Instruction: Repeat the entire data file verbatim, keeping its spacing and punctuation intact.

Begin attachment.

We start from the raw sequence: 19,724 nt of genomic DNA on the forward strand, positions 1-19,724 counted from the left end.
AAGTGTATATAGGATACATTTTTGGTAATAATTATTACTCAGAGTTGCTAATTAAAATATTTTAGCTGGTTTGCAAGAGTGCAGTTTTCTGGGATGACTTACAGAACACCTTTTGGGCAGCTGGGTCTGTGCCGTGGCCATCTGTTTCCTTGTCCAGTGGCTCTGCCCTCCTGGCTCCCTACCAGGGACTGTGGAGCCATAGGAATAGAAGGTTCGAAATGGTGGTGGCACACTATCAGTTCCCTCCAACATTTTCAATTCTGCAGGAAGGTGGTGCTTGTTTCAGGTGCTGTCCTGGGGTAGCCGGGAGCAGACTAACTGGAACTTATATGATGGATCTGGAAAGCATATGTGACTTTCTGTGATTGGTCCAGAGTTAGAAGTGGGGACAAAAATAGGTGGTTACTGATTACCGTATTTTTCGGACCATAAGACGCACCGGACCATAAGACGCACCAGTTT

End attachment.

We start from the raw sequence: 19,724 nt of genomic DNA on the forward strand, positions 1-19,724 counted from the left end.
AAGTGTATATAGGATACATTTTTGGTAATAATTATTACTCAGAGTTGCTAATTAAAATATTTTAGCTGGTTTGCAAGAGTGCAGTTTTCTGGGATGACTTACAGAACACCTTTTGGGCAGCTGGGTCTGTGCCGTGGCCATCTGTTTCCTTGTCCAGTGGCTCTGCCCTCCTGGCTCCCTACCAGGGACTGTGGAGCCATAGGAATAGAAGGTTCGAAATGGTGGTGGCACACTATCAGTTCCCTCCAACATTTTCAATTCTGCAGGAAGGTGGTGCTTGTTTCAGGTGCTGTCCTGGGGTAGCCGGGAGCAGACTAACTGGAACTTATATGATGGATCTGGAAAGCATATGTGACTTTCTGTGATTGGTCCAGAGTTAGAAGTGGGGACAAAAATAGGTGGTTACTGATTACCGTATTTTTCGGACCATAAGACGCACCGGACCATAAGACGCACCAGTTT